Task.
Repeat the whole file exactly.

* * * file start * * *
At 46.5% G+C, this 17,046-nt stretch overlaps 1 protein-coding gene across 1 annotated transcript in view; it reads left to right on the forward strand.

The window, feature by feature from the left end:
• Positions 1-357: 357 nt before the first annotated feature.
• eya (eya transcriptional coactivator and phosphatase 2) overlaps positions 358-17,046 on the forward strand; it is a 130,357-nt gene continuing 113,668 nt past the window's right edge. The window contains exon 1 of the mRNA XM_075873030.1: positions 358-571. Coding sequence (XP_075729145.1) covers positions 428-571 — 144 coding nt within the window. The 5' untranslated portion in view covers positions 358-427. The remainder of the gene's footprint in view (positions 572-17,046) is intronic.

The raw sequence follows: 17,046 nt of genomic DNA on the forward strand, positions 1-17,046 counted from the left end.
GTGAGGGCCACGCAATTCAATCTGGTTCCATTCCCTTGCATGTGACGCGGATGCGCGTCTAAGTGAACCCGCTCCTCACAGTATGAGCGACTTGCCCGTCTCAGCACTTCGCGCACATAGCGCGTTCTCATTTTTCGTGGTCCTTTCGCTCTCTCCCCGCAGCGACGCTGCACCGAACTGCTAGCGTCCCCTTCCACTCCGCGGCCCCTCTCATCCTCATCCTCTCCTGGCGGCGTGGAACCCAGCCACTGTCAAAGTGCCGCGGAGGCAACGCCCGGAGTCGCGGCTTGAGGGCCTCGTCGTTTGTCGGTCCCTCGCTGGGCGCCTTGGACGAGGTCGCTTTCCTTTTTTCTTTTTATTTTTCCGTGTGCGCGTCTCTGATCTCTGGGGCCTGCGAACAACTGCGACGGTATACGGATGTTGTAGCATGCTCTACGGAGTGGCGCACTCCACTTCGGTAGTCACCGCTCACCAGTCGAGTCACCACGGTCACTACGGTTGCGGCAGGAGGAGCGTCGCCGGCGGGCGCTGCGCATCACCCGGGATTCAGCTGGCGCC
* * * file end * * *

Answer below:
At 46.5% G+C, this 17,046-nt stretch overlaps 1 protein-coding gene across 1 annotated transcript in view; it reads left to right on the forward strand.

The window, feature by feature from the left end:
• Positions 1-357: 357 nt before the first annotated feature.
• eya (eya transcriptional coactivator and phosphatase 2) overlaps positions 358-17,046 on the forward strand; it is a 130,357-nt gene continuing 113,668 nt past the window's right edge. The window contains exon 1 of the mRNA XM_075873030.1: positions 358-571. Coding sequence (XP_075729145.1) covers positions 428-571 — 144 coding nt within the window. The 5' untranslated portion in view covers positions 358-427. The remainder of the gene's footprint in view (positions 572-17,046) is intronic.

The raw sequence follows: 17,046 nt of genomic DNA on the forward strand, positions 1-17,046 counted from the left end.
GTGAGGGCCACGCAATTCAATCTGGTTCCATTCCCTTGCATGTGACGCGGATGCGCGTCTAAGTGAACCCGCTCCTCACAGTATGAGCGACTTGCCCGTCTCAGCACTTCGCGCACATAGCGCGTTCTCATTTTTCGTGGTCCTTTCGCTCTCTCCCCGCAGCGACGCTGCACCGAACTGCTAGCGTCCCCTTCCACTCCGCGGCCCCTCTCATCCTCATCCTCTCCTGGCGGCGTGGAACCCAGCCACTGTCAAAGTGCCGCGGAGGCAACGCCCGGAGTCGCGGCTTGAGGGCCTCGTCGTTTGTCGGTCCCTCGCTGGGCGCCTTGGACGAGGTCGCTTTCCTTTTTTCTTTTTATTTTTCCGTGTGCGCGTCTCTGATCTCTGGGGCCTGCGAACAACTGCGACGGTATACGGATGTTGTAGCATGCTCTACGGAGTGGCGCACTCCACTTCGGTAGTCACCGCTCACCAGTCGAGTCACCACGGTCACTACGGTTGCGGCAGGAGGAGCGTCGCCGGCGGGCGCTGCGCATCACCCGGGATTCAGCTGGCGCC